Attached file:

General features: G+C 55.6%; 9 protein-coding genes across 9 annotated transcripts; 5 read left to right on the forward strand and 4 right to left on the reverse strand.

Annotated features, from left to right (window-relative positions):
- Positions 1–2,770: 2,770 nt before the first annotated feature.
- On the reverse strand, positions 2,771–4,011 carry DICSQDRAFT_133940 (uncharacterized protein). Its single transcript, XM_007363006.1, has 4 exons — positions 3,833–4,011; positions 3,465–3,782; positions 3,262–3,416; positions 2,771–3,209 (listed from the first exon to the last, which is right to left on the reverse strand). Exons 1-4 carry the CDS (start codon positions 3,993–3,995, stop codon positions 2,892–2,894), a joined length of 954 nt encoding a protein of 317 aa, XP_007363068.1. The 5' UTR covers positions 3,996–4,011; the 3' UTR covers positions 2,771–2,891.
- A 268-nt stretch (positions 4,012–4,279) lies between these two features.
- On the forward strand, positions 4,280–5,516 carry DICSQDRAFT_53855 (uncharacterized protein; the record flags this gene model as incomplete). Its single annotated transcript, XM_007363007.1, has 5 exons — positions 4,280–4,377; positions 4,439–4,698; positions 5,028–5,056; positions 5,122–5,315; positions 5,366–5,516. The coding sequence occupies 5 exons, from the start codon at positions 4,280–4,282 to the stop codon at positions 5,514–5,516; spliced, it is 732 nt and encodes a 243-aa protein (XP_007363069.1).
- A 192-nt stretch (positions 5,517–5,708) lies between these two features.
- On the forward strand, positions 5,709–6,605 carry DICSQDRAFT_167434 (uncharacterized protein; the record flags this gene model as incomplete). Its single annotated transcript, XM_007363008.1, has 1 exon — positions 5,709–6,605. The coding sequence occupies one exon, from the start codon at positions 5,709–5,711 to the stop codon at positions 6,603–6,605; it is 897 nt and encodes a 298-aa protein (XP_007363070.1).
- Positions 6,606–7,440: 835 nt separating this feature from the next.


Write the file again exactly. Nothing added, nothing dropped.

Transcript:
General features: G+C 55.6%; 9 protein-coding genes across 9 annotated transcripts; 5 read left to right on the forward strand and 4 right to left on the reverse strand.

Annotated features, from left to right (window-relative positions):
- Positions 1–2,770: 2,770 nt before the first annotated feature.
- On the reverse strand, positions 2,771–4,011 carry DICSQDRAFT_133940 (uncharacterized protein). Its single transcript, XM_007363006.1, has 4 exons — positions 3,833–4,011; positions 3,465–3,782; positions 3,262–3,416; positions 2,771–3,209 (listed from the first exon to the last, which is right to left on the reverse strand). Exons 1-4 carry the CDS (start codon positions 3,993–3,995, stop codon positions 2,892–2,894), a joined length of 954 nt encoding a protein of 317 aa, XP_007363068.1. The 5' UTR covers positions 3,996–4,011; the 3' UTR covers positions 2,771–2,891.
- A 268-nt stretch (positions 4,012–4,279) lies between these two features.
- On the forward strand, positions 4,280–5,516 carry DICSQDRAFT_53855 (uncharacterized protein; the record flags this gene model as incomplete). Its single annotated transcript, XM_007363007.1, has 5 exons — positions 4,280–4,377; positions 4,439–4,698; positions 5,028–5,056; positions 5,122–5,315; positions 5,366–5,516. The coding sequence occupies 5 exons, from the start codon at positions 4,280–4,282 to the stop codon at positions 5,514–5,516; spliced, it is 732 nt and encodes a 243-aa protein (XP_007363069.1).
- A 192-nt stretch (positions 5,517–5,708) lies between these two features.
- On the forward strand, positions 5,709–6,605 carry DICSQDRAFT_167434 (uncharacterized protein; the record flags this gene model as incomplete). Its single annotated transcript, XM_007363008.1, has 1 exon — positions 5,709–6,605. The coding sequence occupies one exon, from the start codon at positions 5,709–5,711 to the stop codon at positions 6,603–6,605; it is 897 nt and encodes a 298-aa protein (XP_007363070.1).
- Positions 6,606–7,440: 835 nt separating this feature from the next.